A Marine recruit arrested for allegedly striking a drill instructor at the service’s San Diego boot camp has spent most of the last two years in the brig and is now confined to a federal prison hospital.
He has not had a trial, nor has he been charged with a crime, according to the Marine Corps and the man’s attorney.
Jay-Ar Ruiz’ case raises questions about how the military justice system handles complex issues involving mental health, his attorney says, and how someone like Ruiz — who his lawyer says had a pre-existing mental illness — was allowed to ship off to boot camp in the first place.
Ruiz, 28, enlisted in the Marine Corps in Los Angeles and reported to the San Diego Marine Corps Recruit Depot in November 2017. By January 2018, three months later, he was locked in the brig at Marine Corps Air Station Miramar, where he would remain for 22 months.
It wasn’t long after he started training that Ruiz began exhibiting behaviors his lawyer says were symptomatic of mental illness — a condition she says should have disqualified him for military service.
“Within days (of arriving at boot camp) he starts exhibiting behaviors with this personality disorder,” said attorney Beth Payton-O’Brien during an interview. “He gets dropped within 30 days. He should have never been recruited.”
Payton-O’Brien, a retired Navy captain and former military judge, is Ruiz’ civilian military defense attorney. She recently signed on to defend the Marine, who is incarcerated at a secure federal medical center in Springfield, Missouri.
He was transferred to the facility in November, after 22 months in the Miramar brig.
Payton-O’Brien said Ruiz authorized her to discuss his case and medical condition with the Union-Tribune, which has also been in communication with Ruiz via letters and email.
A spokesman for MCRD San Diego, which is still Ruiz’ command, said he could not go into detail about Ruiz’ case, though the Marines do not dispute the main facts as described by Payton-O’Brien.
Ruiz’ issues began well before he shipped off to boot camp in November 2017.
In June 2017, a woman in Los Angeles County filed a temporary restraining order against him, according to online court records, which did not provide details. However, upon arrival in boot camp, Ruiz began sending the woman letters, violating the order.
When he was confronted by a Marine staff sergeant about the letters and was served with a military protective order, Ruiz reacted violently, striking the staff sergeant, who placed him in a bear hug, rendering him unconscious, Payton-O’Brien said.
He received medical care and was sent to the brig.
As in the civilian justice system, military service members facing criminal charges can be held in custody before trial. A military brig functions like a jail and a prison.
Ruiz began pretrial confinement in January 2018, awaiting an article 32 hearing which, in the military system, is similar to a civilian grand jury, except a hearing officer hears testimony and makes a recommendation whether to proceed to court-martial.
Early in Ruiz’ process, it became apparent to his first military defense attorney that he was not fit to defend himself, Payton-O’Brien said. It took six months before Navy doctors examined his mental health.
In the military justice system, a service member will normally be treated for any mental illness until they are deemed competent to defend themselves in court, Payton-O’Brien said.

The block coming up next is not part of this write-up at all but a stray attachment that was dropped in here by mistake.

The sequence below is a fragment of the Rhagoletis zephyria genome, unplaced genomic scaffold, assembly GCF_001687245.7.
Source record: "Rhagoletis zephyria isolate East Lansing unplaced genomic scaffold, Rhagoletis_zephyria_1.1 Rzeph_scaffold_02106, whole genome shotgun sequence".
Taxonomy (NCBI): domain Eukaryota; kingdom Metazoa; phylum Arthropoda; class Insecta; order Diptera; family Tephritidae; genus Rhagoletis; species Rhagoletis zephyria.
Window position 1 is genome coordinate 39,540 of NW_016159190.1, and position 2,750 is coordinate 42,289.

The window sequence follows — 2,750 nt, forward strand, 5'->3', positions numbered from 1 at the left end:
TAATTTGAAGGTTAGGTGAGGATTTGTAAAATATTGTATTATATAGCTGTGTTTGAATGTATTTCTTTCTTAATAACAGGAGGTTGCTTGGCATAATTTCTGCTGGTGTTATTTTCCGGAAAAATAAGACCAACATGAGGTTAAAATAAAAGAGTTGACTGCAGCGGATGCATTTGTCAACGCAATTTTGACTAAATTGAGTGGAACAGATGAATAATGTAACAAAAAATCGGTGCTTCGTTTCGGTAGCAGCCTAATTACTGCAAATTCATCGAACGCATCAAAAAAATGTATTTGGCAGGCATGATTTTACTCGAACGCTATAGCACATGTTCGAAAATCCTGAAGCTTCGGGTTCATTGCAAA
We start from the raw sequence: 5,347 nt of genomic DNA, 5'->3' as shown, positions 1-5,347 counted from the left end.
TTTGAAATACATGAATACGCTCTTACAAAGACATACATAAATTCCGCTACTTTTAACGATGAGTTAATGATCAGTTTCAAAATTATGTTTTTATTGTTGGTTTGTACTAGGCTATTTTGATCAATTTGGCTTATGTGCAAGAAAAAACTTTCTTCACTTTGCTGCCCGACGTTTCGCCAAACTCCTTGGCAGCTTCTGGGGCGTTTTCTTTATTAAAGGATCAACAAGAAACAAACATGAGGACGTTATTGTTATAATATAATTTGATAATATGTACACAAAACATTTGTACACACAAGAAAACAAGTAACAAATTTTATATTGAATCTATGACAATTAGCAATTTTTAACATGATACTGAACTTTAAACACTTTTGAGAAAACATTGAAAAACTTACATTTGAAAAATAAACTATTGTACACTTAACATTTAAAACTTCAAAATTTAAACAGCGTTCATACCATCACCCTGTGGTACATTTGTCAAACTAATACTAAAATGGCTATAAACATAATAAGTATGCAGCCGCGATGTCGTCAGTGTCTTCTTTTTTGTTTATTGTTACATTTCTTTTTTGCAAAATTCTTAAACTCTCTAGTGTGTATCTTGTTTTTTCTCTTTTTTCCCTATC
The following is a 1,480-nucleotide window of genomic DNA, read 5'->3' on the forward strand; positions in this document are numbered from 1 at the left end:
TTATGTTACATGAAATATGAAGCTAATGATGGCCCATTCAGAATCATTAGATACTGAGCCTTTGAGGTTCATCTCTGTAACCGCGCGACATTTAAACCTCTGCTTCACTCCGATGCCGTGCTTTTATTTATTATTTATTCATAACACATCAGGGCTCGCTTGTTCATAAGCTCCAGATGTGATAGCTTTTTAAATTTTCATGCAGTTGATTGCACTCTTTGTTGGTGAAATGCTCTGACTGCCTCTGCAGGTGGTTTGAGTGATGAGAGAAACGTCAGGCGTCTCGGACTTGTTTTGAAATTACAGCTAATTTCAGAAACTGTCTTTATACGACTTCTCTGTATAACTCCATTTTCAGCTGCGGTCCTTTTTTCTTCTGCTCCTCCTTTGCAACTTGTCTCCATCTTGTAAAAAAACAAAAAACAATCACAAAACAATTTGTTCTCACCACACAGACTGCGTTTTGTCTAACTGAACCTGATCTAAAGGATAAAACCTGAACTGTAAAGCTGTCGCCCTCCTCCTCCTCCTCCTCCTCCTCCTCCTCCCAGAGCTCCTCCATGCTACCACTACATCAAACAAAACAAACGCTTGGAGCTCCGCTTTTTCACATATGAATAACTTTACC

Ruiz has gone through at least two competency hearings, she said. He was again found not mentally competent for trial last summer and transferred to the medical facility in Missouri in November.
“I can’t believe how long this case has been sitting around,” Payton-O’Brien said. “It’s shocking to me that if somebody is found to be not competent to assist in their defense, that it would take almost four months to get him transferred into a mental health facility.”
A Marine Corps official not authorized to comment publicly told the Union-Tribune that delays in Ruiz’ case could be partially attributed to the Marine’s conduct while in the brig, which included damaging the facilities.
The Marines did not comment on why Ruiz was kept in the brig so long without psychiatric care.
The service also has not released Ruiz’ charge sheet. His lawyer said he is accused of assault, disobeying orders, damaging government property, stalking, violating a restraining order and fraudulent enlistment.
The Marines also declined to comment on the circumstances of Ruiz’ recruitment or his screening process.
Payton-O’Brien said the Marines are ready to administratively separate Ruiz — to remove him from the Marines — without levying criminal charges.
She said she wonders how Ruiz will conduct himself at an administrative separation board, which she plans to attend.
“The government said they’re going to drop the charges, (but) how can he be competent to defend himself in an admin board?” Payton-O’Brien said.
Payton-O’Brien said Friday she hopes to resolve Ruiz’ case without an administrative board.
If so, she hopes he continues to get medical care if he is released. She is concerned about the long-term effects of his time in custody without mental health treatment.
As for Ruiz, he has sent several pieces of correspondence, both via mail and email, alleging wrongdoing by some in the military justice system.
He says the hospital he’s at now is no different than prison.
“There’s prison politics and anything that happens in a federal penitentiary is the same here,” Ruiz wrote in a Dec. 30 letter.
Neither Payton-O’Brien nor the Marines could say when they expect the case to be resolved.
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